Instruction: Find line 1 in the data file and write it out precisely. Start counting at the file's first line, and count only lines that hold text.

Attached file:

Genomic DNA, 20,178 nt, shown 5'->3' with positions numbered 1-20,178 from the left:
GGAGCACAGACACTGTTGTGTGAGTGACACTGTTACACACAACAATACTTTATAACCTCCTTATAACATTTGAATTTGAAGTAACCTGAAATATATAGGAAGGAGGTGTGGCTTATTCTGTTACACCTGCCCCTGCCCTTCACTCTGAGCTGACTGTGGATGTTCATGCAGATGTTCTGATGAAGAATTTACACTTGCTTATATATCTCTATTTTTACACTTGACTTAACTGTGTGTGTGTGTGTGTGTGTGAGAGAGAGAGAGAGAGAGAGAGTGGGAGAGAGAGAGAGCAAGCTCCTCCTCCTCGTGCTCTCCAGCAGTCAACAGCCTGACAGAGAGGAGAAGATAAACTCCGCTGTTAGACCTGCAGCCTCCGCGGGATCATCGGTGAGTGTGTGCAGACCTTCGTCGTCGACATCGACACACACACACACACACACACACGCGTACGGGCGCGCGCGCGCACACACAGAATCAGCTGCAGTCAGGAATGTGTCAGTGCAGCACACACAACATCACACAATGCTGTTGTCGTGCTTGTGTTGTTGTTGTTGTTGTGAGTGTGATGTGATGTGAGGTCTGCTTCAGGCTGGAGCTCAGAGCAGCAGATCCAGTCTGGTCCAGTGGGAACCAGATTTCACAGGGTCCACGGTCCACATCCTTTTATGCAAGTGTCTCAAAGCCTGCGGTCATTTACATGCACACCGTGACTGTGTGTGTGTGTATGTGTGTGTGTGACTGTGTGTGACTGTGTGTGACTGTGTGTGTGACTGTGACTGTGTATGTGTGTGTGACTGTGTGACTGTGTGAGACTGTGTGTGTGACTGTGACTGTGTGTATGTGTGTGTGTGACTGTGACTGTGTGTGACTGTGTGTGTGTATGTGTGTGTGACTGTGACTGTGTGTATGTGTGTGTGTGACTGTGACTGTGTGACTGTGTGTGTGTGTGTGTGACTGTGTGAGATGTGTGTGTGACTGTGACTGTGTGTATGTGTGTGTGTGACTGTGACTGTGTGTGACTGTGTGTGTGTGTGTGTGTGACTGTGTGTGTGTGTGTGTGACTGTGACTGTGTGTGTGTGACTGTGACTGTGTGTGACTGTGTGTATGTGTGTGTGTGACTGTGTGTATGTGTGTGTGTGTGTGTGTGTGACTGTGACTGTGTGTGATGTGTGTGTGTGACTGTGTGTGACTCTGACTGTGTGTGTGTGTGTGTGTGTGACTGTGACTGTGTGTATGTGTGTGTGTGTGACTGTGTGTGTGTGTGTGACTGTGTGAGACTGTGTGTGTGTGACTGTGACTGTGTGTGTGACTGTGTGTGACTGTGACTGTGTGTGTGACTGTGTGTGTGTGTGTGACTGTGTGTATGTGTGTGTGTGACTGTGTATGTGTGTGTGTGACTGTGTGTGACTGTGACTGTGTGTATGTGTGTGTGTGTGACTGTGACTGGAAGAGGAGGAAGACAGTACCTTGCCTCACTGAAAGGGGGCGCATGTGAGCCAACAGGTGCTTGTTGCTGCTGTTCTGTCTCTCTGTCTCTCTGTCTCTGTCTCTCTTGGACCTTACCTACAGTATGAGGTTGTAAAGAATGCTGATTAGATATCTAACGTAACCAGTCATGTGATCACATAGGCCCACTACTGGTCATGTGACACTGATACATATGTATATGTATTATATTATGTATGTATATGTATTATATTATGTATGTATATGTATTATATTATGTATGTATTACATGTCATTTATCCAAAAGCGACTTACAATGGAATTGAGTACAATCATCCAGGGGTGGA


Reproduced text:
Genomic DNA, 20,178 nt, shown 5'->3' with positions numbered 1-20,178 from the left: